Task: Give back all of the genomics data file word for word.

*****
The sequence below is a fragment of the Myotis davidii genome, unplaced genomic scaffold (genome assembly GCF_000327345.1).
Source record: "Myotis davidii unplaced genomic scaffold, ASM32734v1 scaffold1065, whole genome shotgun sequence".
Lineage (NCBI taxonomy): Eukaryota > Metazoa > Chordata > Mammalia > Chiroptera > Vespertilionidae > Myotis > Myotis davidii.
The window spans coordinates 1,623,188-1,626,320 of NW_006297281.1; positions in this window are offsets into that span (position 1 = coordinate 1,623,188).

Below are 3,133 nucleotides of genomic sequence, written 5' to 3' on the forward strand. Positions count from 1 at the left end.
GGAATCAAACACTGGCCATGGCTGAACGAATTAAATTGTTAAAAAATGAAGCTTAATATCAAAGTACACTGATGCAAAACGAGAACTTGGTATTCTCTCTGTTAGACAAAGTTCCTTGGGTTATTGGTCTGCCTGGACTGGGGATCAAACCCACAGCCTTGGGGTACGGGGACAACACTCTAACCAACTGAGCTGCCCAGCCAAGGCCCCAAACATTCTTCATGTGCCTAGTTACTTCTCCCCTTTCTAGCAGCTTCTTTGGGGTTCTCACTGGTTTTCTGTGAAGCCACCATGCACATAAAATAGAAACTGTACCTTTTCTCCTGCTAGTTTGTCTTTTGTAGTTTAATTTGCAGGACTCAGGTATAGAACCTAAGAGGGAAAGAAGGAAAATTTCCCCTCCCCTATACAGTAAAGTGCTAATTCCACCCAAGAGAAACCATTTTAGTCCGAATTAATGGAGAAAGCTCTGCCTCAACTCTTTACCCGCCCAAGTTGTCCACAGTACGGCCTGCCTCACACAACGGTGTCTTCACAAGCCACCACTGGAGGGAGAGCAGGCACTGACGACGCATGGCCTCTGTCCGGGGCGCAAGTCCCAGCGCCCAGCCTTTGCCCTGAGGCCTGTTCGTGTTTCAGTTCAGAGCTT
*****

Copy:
The sequence below is a fragment of the Myotis davidii genome, unplaced genomic scaffold (genome assembly GCF_000327345.1).
Source record: "Myotis davidii unplaced genomic scaffold, ASM32734v1 scaffold1065, whole genome shotgun sequence".
Lineage (NCBI taxonomy): Eukaryota > Metazoa > Chordata > Mammalia > Chiroptera > Vespertilionidae > Myotis > Myotis davidii.
The window spans coordinates 1,623,188-1,626,320 of NW_006297281.1; positions in this window are offsets into that span (position 1 = coordinate 1,623,188).

Below are 3,133 nucleotides of genomic sequence, written 5' to 3' on the forward strand. Positions count from 1 at the left end.
GGAATCAAACACTGGCCATGGCTGAACGAATTAAATTGTTAAAAAATGAAGCTTAATATCAAAGTACACTGATGCAAAACGAGAACTTGGTATTCTCTCTGTTAGACAAAGTTCCTTGGGTTATTGGTCTGCCTGGACTGGGGATCAAACCCACAGCCTTGGGGTACGGGGACAACACTCTAACCAACTGAGCTGCCCAGCCAAGGCCCCAAACATTCTTCATGTGCCTAGTTACTTCTCCCCTTTCTAGCAGCTTCTTTGGGGTTCTCACTGGTTTTCTGTGAAGCCACCATGCACATAAAATAGAAACTGTACCTTTTCTCCTGCTAGTTTGTCTTTTGTAGTTTAATTTGCAGGACTCAGGTATAGAACCTAAGAGGGAAAGAAGGAAAATTTCCCCTCCCCTATACAGTAAAGTGCTAATTCCACCCAAGAGAAACCATTTTAGTCCGAATTAATGGAGAAAGCTCTGCCTCAACTCTTTACCCGCCCAAGTTGTCCACAGTACGGCCTGCCTCACACAACGGTGTCTTCACAAGCCACCACTGGAGGGAGAGCAGGCACTGACGACGCATGGCCTCTGTCCGGGGCGCAAGTCCCAGCGCCCAGCCTTTGCCCTGAGGCCTGTTCGTGTTTCAGTTCAGAGCTT